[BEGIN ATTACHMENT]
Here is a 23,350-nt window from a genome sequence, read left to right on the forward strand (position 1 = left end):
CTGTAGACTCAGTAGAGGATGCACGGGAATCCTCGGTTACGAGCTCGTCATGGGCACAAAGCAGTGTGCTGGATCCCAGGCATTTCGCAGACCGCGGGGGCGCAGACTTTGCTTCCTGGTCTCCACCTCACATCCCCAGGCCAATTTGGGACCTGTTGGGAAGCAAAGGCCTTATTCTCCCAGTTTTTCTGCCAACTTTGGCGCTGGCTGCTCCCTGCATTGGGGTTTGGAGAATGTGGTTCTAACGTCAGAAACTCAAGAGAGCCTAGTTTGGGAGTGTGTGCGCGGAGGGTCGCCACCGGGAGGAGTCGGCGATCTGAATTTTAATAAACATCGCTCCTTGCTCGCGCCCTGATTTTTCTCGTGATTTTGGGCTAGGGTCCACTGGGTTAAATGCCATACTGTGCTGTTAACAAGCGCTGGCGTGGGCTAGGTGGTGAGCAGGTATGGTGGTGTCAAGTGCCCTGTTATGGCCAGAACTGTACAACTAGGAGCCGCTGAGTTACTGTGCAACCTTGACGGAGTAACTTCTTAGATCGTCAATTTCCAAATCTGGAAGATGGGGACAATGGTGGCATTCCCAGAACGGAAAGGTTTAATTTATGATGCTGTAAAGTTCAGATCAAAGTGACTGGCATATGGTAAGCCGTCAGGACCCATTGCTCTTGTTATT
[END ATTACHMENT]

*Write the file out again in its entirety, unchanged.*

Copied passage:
Here is a 23,350-nt window from a genome sequence, read left to right on the forward strand (position 1 = left end):
CTGTAGACTCAGTAGAGGATGCACGGGAATCCTCGGTTACGAGCTCGTCATGGGCACAAAGCAGTGTGCTGGATCCCAGGCATTTCGCAGACCGCGGGGGCGCAGACTTTGCTTCCTGGTCTCCACCTCACATCCCCAGGCCAATTTGGGACCTGTTGGGAAGCAAAGGCCTTATTCTCCCAGTTTTTCTGCCAACTTTGGCGCTGGCTGCTCCCTGCATTGGGGTTTGGAGAATGTGGTTCTAACGTCAGAAACTCAAGAGAGCCTAGTTTGGGAGTGTGTGCGCGGAGGGTCGCCACCGGGAGGAGTCGGCGATCTGAATTTTAATAAACATCGCTCCTTGCTCGCGCCCTGATTTTTCTCGTGATTTTGGGCTAGGGTCCACTGGGTTAAATGCCATACTGTGCTGTTAACAAGCGCTGGCGTGGGCTAGGTGGTGAGCAGGTATGGTGGTGTCAAGTGCCCTGTTATGGCCAGAACTGTACAACTAGGAGCCGCTGAGTTACTGTGCAACCTTGACGGAGTAACTTCTTAGATCGTCAATTTCCAAATCTGGAAGATGGGGACAATGGTGGCATTCCCAGAACGGAAAGGTTTAATTTATGATGCTGTAAAGTTCAGATCAAAGTGACTGGCATATGGTAAGCCGTCAGGACCCATTGCTCTTGTTATT